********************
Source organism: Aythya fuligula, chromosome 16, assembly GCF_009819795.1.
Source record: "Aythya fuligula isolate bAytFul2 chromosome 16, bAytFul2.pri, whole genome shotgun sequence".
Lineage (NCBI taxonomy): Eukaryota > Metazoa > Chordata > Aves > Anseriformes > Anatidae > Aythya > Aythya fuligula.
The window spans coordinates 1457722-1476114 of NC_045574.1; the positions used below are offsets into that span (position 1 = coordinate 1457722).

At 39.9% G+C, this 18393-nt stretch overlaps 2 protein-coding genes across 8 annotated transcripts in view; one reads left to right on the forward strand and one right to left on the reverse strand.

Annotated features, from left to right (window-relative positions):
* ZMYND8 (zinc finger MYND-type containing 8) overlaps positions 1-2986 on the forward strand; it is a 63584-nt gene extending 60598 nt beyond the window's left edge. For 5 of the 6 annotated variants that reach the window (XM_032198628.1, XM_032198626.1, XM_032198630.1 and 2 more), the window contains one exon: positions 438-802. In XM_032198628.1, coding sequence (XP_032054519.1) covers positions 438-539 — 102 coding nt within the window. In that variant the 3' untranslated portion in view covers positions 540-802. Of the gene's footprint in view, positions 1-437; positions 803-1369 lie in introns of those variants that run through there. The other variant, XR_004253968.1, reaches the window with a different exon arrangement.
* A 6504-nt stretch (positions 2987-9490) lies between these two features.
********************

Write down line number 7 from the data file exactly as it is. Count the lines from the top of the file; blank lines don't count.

* ZMYND8 (zinc finger MYND-type containing 8) overlaps positions 1-2986 on the forward strand; it is a 63584-nt gene extending 60598 nt beyond the window's left edge. For 5 of the 6 annotated variants that reach the window (XM_032198628.1, XM_032198626.1, XM_032198630.1 and 2 more), the window contains one exon: positions 438-802. In XM_032198628.1, coding sequence (XP_032054519.1) covers positions 438-539 — 102 coding nt within the window. In that variant the 3' untranslated portion in view covers positions 540-802. Of the gene's footprint in view, positions 1-437; positions 803-1369 lie in introns of those variants that run through there. The other variant, XR_004253968.1, reaches the window with a different exon arrangement.